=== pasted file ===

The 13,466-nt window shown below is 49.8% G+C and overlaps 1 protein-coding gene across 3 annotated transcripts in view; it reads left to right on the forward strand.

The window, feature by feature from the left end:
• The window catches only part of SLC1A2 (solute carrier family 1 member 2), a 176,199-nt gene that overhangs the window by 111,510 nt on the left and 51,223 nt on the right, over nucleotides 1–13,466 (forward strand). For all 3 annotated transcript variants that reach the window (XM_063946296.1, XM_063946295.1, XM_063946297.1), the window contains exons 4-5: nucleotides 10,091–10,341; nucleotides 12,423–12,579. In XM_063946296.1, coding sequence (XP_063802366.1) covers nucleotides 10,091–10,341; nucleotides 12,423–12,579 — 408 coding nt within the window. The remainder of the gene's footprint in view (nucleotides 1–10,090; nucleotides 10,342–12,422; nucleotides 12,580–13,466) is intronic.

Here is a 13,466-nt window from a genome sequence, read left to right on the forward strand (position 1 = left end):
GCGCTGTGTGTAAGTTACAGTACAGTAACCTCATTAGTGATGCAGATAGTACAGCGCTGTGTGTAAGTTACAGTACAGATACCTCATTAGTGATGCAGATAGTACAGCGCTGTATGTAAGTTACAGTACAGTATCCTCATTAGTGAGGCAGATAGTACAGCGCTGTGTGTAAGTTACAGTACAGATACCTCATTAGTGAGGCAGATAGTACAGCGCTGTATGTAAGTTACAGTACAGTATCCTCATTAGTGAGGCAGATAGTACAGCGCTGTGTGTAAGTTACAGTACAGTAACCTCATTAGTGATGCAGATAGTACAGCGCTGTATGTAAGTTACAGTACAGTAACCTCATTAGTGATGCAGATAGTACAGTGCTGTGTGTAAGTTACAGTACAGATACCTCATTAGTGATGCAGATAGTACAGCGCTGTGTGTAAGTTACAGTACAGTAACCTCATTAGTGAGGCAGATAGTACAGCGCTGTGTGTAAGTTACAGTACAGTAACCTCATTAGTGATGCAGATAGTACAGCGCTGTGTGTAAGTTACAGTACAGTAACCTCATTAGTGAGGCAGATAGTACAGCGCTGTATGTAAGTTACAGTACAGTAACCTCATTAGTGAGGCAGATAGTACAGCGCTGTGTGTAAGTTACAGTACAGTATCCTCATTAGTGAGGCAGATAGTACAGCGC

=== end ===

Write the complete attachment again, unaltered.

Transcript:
The 13,466-nt window shown below is 49.8% G+C and overlaps 1 protein-coding gene across 3 annotated transcripts in view; it reads left to right on the forward strand.

The window, feature by feature from the left end:
• The window catches only part of SLC1A2 (solute carrier family 1 member 2), a 176,199-nt gene that overhangs the window by 111,510 nt on the left and 51,223 nt on the right, over nucleotides 1–13,466 (forward strand). For all 3 annotated transcript variants that reach the window (XM_063946296.1, XM_063946295.1, XM_063946297.1), the window contains exons 4-5: nucleotides 10,091–10,341; nucleotides 12,423–12,579. In XM_063946296.1, coding sequence (XP_063802366.1) covers nucleotides 10,091–10,341; nucleotides 12,423–12,579 — 408 coding nt within the window. The remainder of the gene's footprint in view (nucleotides 1–10,090; nucleotides 10,342–12,422; nucleotides 12,580–13,466) is intronic.

Here is a 13,466-nt window from a genome sequence, read left to right on the forward strand (position 1 = left end):
GCGCTGTGTGTAAGTTACAGTACAGTAACCTCATTAGTGATGCAGATAGTACAGCGCTGTGTGTAAGTTACAGTACAGATACCTCATTAGTGATGCAGATAGTACAGCGCTGTATGTAAGTTACAGTACAGTATCCTCATTAGTGAGGCAGATAGTACAGCGCTGTGTGTAAGTTACAGTACAGATACCTCATTAGTGAGGCAGATAGTACAGCGCTGTATGTAAGTTACAGTACAGTATCCTCATTAGTGAGGCAGATAGTACAGCGCTGTGTGTAAGTTACAGTACAGTAACCTCATTAGTGATGCAGATAGTACAGCGCTGTATGTAAGTTACAGTACAGTAACCTCATTAGTGATGCAGATAGTACAGTGCTGTGTGTAAGTTACAGTACAGATACCTCATTAGTGATGCAGATAGTACAGCGCTGTGTGTAAGTTACAGTACAGTAACCTCATTAGTGAGGCAGATAGTACAGCGCTGTGTGTAAGTTACAGTACAGTAACCTCATTAGTGATGCAGATAGTACAGCGCTGTGTGTAAGTTACAGTACAGTAACCTCATTAGTGAGGCAGATAGTACAGCGCTGTATGTAAGTTACAGTACAGTAACCTCATTAGTGAGGCAGATAGTACAGCGCTGTGTGTAAGTTACAGTACAGTATCCTCATTAGTGAGGCAGATAGTACAGCGC